/// ASTContext::getTemplateTypeParmType, and TemplateTypeParmDecl.
   mutable const Type *TypeForDecl;

Therefore, an option (having no memory space overhead) would be to build a TypedefNameDecl node where:

   - the TypeSourceInfo field points to the underlying type as written
     (i.e., before the application of mode attribute);

   - the TypeForDecl node points to the "semantic" typedef type
     (i.e., after the application of mode)

Clearly, the implementation of
   QualType getUnderlyingType() const {
     return TInfo->getType();
   }
should be changed to query the TypeForDecl field, rather than the TInfo field.

Are there reasons preventing such an approach?

Enea.

[...]

Therefore, an option (having no memory space overhead) would be to build
a TypedefNameDecl node where:

[...]

   - the TypeForDecl node points to the "semantic" typedef type
     (i.e., after the application of mode)

[...]

Are there reasons preventing such an approach?

After checking details, this can not work as proposed ...
since a TypedefType is just a pointer to the corresponding TypedefNameDecl.

Enea.

[...]

Just so I'm clear: I think you're suggesting modeling 'mode' as a Decl
attribute, and not as an AttributedType (or similar). That seems
reasonable given the semantics of the 'mode' attribute. However, there
is an interacting problem here: the 'mode' attribude currently causes us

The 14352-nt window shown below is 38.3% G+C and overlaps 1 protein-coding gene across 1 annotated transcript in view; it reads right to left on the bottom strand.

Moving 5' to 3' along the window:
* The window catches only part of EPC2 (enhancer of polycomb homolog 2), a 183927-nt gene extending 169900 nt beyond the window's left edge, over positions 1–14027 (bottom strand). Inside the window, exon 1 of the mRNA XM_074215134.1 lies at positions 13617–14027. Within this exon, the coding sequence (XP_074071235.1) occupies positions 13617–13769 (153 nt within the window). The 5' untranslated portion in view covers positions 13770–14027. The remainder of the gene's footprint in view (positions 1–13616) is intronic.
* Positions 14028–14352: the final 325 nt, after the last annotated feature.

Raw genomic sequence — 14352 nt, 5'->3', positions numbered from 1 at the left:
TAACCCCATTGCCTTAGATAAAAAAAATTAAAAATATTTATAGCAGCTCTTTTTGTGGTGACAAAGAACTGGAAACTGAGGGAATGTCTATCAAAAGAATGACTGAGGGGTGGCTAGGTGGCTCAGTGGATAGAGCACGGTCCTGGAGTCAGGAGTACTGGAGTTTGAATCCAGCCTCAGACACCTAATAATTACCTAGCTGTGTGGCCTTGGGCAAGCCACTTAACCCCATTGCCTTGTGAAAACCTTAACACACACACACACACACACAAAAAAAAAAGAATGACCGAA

to discard type source info for a typedef to which it is applied,
because (1) we have no type-level representation of the attribute, and
(2) for a typedef, there is no mechanism for the underlying type to
differ from the type implied by the type source info. There seem to be
two natural solutions to that problem: a type-level representation of
the 'mode' attribute (using AttributedType or similar), or allowing
typedefs to have separate type and type source info. I think it makes
sense to have an idea of how to solve both of these problems before
attacking either of them, since their solutions interact.

Please find attached a patch for review.

The approach is to:
  - model mode attributes as declaration attributes;
  - separate type and type source info in TypedefNameDecl nodes:
    this only occurs when needed, i.e., when the decl node has
    been "moded" (no memory overhead in the common case);
  - in the "moded" case, the type source info is left untouched,
    but getUnderlyingType() will return the type after mode application,
    so that everything behaves as before.

The original type source info is used when pretty printing the TypedefNameDecl node (together with the mode attribute).
The patch adds a couple of tests for the pretty printer.

For the pretty printing of VarDecl nodes:

- QualType T = D->getASTContext().getUnqualifiedObjCPointerType(D->getType());
- if (ParmVarDecl *Parm = dyn_cast<ParmVarDecl>(D))
- T = Parm->getOriginalType();
+ QualType T = D->getTypeSourceInfo()
+ ? D->getTypeSourceInfo()->getType()
+ : D->getASTContext().getUnqualifiedObjCPointerType(D->getType());
    T.print(Out, Policy, D->getName());

Doubt is the following: should we apply getUnqualifiedObjCPointerType even when considering the type source info case?

Enea.

ModeAttr.patch (7.01 KB)

Ping.

Attached a slightly reviewed patch (only changes are in test cases, where c++11 syntax has been moved into more appropriate place and suitably quoted when checking it).

OK to commit?

Enea.

ModeAttr.patch (7.1 KB)

For your question about the getUnqualifiedObjCPointerType, I don't think
so. It's probably worth adding a test case for pretty-printing "id x;
__strong id y;" in -fobjc-arc mode; we should print the __strong qualifier
for the second one, but not the first.

Otherwise, looks fine.

-Eli

Committed in r184417
(with additional ObjC pretty print test as suggested).

Thanks for reviewing,
Enea.